42. Grounding ethnography. Social struggles, fields of power, and research practices in geography

Anna Casaglia, University of Trento (contact scholar) 

Her main field of research is critical political geography and she deals with borders and mobility, spatial aspects of power relations and injustice, populism and territorial revival, the climate crisis and security, popular geopolitics. 

Chiara Giubilaro, University of Palermo 

Her main fields of interest are critical urban studies, popular geopolitics and visual culture. She currently works on the relationship between culturally based urban transformation practices and social justice in Southern Europe. 

Grounding Ethnography. Social struggles, fields of power, and research practices in Geography. 

The relation between knowledge and power was at the core of the Italian experience of Democratic Geography, culminated in a conference held in Florence in 1979 centered around methodological questions. Research on the ground, besides being the title of the convention, was intended as an occasion to critically discuss ethnography and the production of geographic knowledge in relation to social struggles: going on the ground was the occasion to access unofficial direct sources, essential to revise our own questions and definitions.
The intrinsic decolonial character of this methodological endeavor reveals itself in two key aspects: from one side the recognition of the non-neutrality of the researcher and of research itself; from the other side, the need to transform research in a social practice aimed at reclaiming science, knowledge, space, alienated labor, the past and the future, as Dematteis put it in his intervention at the Florence conference in 1979. By recognizing the critical function that geographic knowledge can have, the proposal for doing research on the ground opens up to research practices as practices of struggle and involves the co-constitution of knowledge outside the power laden structure of the academy.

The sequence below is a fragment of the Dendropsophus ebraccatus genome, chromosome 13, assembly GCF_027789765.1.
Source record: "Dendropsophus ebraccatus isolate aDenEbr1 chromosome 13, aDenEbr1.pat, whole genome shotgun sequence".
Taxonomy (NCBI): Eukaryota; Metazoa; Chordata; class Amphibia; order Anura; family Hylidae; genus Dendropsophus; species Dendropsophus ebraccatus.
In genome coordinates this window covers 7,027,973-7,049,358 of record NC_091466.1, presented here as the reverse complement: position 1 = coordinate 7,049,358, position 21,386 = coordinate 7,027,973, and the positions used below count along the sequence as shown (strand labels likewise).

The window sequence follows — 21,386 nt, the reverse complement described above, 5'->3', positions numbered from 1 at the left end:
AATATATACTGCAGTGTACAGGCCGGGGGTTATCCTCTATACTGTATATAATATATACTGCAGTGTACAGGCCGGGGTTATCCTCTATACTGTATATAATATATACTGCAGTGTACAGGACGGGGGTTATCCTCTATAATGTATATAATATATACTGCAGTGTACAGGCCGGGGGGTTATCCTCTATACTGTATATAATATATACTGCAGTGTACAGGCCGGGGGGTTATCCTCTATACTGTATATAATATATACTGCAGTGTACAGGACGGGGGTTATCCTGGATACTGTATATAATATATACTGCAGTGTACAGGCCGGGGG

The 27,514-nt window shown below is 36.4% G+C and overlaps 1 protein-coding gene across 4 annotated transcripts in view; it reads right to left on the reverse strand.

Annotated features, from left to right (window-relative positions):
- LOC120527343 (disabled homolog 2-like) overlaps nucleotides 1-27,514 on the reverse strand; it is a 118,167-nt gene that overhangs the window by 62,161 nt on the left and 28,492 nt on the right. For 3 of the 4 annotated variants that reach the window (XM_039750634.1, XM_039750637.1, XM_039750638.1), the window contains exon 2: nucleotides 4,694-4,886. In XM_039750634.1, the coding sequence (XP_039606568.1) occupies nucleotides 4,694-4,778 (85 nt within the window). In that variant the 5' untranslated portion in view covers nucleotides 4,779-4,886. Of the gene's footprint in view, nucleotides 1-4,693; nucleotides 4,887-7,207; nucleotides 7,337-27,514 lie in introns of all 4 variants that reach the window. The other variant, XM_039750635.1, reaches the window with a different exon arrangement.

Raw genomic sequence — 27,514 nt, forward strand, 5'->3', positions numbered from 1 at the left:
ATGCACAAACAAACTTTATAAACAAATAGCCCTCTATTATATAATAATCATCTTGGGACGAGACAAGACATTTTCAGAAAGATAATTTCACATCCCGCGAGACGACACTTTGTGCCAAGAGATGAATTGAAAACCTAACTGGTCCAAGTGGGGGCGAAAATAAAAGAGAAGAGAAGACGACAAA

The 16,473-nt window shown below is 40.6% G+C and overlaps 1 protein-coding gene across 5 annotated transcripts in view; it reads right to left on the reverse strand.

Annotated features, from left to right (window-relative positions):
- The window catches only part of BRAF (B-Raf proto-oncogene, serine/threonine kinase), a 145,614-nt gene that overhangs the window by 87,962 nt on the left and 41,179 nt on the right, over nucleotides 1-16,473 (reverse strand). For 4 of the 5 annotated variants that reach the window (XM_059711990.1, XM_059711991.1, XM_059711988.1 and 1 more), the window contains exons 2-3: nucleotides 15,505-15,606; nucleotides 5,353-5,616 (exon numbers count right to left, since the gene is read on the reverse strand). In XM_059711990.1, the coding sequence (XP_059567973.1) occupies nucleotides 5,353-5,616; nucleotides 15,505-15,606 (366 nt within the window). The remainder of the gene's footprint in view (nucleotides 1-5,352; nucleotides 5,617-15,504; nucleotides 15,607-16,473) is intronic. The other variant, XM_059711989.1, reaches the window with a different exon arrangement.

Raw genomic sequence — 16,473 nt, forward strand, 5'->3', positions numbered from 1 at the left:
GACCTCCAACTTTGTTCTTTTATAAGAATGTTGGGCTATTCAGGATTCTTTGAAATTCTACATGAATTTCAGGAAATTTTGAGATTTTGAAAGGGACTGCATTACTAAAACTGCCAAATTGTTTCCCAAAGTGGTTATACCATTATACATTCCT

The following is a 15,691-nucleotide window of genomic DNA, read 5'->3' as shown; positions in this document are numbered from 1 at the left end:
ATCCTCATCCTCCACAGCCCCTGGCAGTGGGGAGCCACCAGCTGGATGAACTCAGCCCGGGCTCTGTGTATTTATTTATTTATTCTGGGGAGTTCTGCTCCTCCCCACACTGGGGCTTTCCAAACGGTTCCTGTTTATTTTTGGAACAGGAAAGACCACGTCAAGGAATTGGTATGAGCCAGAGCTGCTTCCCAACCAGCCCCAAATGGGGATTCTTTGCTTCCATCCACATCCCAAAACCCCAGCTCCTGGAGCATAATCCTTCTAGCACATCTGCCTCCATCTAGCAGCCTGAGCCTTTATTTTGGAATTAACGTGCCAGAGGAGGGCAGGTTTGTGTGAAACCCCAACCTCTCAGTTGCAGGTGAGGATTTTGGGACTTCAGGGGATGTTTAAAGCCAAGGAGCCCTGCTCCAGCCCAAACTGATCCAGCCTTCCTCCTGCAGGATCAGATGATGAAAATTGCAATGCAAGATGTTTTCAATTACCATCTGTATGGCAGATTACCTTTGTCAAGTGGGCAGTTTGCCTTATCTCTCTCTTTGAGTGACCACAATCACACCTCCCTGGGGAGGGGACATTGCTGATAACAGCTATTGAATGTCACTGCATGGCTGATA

Forty-three years after that experience, Geography, especially thanks to feminist and postcolonial approaches, has gone a long way in overcoming over-theorization and focusing on the materiality, the lived experience, and the meaning of space in processes of subjectivity formation. The practice of doing research on the ground has indeed gained popularity and permeates the production of western geographic knowledge.
Our questions for potential panelists regard the actual implications of this methodological approach on our role as geographers in relation to present social struggles such as those on mobility rights, on climate (in)justice, on the right to the city: how does working and being on the ground affect the production of geographical knowledge and its outcomes? How can research on the ground be a practice that unveils and contests power dynamics? Does it open new fields for conflict, new places and strategies of resistance? Does it deconstruct and decolonize knowledge and, with this, genuinely recognize the co-constitutive character of research processes?
Given the social and political relevance of these struggles and given also their centrality in present social sciences’ research, we address these questions to geographers, sociologists and anthropologists interested in the potential of research on the ground as a transformative and radical social practice.

Keywords: grounded research, Geography, social struggles, fieldwork, knowledge production, power relations.

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